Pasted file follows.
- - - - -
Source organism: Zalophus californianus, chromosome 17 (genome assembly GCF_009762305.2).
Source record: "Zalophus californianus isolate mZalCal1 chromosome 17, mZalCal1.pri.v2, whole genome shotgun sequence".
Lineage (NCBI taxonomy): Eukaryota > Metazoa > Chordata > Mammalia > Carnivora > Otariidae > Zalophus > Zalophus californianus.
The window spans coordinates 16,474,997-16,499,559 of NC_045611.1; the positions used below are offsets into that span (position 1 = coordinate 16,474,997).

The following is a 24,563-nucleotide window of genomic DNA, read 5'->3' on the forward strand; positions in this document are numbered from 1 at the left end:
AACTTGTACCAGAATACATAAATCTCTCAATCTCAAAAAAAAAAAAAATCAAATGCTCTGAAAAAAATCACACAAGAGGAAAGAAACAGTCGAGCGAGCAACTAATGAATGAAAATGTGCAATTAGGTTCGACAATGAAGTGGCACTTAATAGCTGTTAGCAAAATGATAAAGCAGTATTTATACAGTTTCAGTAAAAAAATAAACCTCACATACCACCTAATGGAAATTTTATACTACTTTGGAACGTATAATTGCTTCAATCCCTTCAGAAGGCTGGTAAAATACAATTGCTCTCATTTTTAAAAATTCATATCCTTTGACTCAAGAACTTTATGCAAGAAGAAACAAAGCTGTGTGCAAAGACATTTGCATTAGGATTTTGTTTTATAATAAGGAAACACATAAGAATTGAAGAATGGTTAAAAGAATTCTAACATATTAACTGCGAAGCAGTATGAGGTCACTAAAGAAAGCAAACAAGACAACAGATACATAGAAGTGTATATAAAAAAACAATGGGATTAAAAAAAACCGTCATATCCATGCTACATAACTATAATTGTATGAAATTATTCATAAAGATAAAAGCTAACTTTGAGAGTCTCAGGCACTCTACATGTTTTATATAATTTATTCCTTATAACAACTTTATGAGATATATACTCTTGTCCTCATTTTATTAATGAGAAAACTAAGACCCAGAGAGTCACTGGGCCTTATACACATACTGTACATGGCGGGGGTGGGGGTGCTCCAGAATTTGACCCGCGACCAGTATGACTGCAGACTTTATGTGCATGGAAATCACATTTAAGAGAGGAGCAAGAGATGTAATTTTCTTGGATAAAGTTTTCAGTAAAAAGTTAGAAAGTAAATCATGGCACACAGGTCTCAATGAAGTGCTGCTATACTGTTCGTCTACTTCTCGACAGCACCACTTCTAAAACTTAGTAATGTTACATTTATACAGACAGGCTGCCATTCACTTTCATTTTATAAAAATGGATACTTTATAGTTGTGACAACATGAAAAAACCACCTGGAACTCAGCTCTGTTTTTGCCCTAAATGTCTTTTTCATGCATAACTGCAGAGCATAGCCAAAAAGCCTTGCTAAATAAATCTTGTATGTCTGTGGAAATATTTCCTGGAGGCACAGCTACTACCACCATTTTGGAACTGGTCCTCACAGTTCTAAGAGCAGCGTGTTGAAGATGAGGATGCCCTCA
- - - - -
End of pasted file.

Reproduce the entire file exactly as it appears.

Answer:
Source organism: Zalophus californianus, chromosome 17 (genome assembly GCF_009762305.2).
Source record: "Zalophus californianus isolate mZalCal1 chromosome 17, mZalCal1.pri.v2, whole genome shotgun sequence".
Lineage (NCBI taxonomy): Eukaryota > Metazoa > Chordata > Mammalia > Carnivora > Otariidae > Zalophus > Zalophus californianus.
The window spans coordinates 16,474,997-16,499,559 of NC_045611.1; the positions used below are offsets into that span (position 1 = coordinate 16,474,997).

The following is a 24,563-nucleotide window of genomic DNA, read 5'->3' on the forward strand; positions in this document are numbered from 1 at the left end:
AACTTGTACCAGAATACATAAATCTCTCAATCTCAAAAAAAAAAAAAATCAAATGCTCTGAAAAAAATCACACAAGAGGAAAGAAACAGTCGAGCGAGCAACTAATGAATGAAAATGTGCAATTAGGTTCGACAATGAAGTGGCACTTAATAGCTGTTAGCAAAATGATAAAGCAGTATTTATACAGTTTCAGTAAAAAAATAAACCTCACATACCACCTAATGGAAATTTTATACTACTTTGGAACGTATAATTGCTTCAATCCCTTCAGAAGGCTGGTAAAATACAATTGCTCTCATTTTTAAAAATTCATATCCTTTGACTCAAGAACTTTATGCAAGAAGAAACAAAGCTGTGTGCAAAGACATTTGCATTAGGATTTTGTTTTATAATAAGGAAACACATAAGAATTGAAGAATGGTTAAAAGAATTCTAACATATTAACTGCGAAGCAGTATGAGGTCACTAAAGAAAGCAAACAAGACAACAGATACATAGAAGTGTATATAAAAAAACAATGGGATTAAAAAAAACCGTCATATCCATGCTACATAACTATAATTGTATGAAATTATTCATAAAGATAAAAGCTAACTTTGAGAGTCTCAGGCACTCTACATGTTTTATATAATTTATTCCTTATAACAACTTTATGAGATATATACTCTTGTCCTCATTTTATTAATGAGAAAACTAAGACCCAGAGAGTCACTGGGCCTTATACACATACTGTACATGGCGGGGGTGGGGGTGCTCCAGAATTTGACCCGCGACCAGTATGACTGCAGACTTTATGTGCATGGAAATCACATTTAAGAGAGGAGCAAGAGATGTAATTTTCTTGGATAAAGTTTTCAGTAAAAAGTTAGAAAGTAAATCATGGCACACAGGTCTCAATGAAGTGCTGCTATACTGTTCGTCTACTTCTCGACAGCACCACTTCTAAAACTTAGTAATGTTACATTTATACAGACAGGCTGCCATTCACTTTCATTTTATAAAAATGGATACTTTATAGTTGTGACAACATGAAAAAACCACCTGGAACTCAGCTCTGTTTTTGCCCTAAATGTCTTTTTCATGCATAACTGCAGAGCATAGCCAAAAAGCCTTGCTAAATAAATCTTGTATGTCTGTGGAAATATTTCCTGGAGGCACAGCTACTACCACCATTTTGGAACTGGTCCTCACAGTTCTAAGAGCAGCGTGTTGAAGATGAGGATGCCCTCA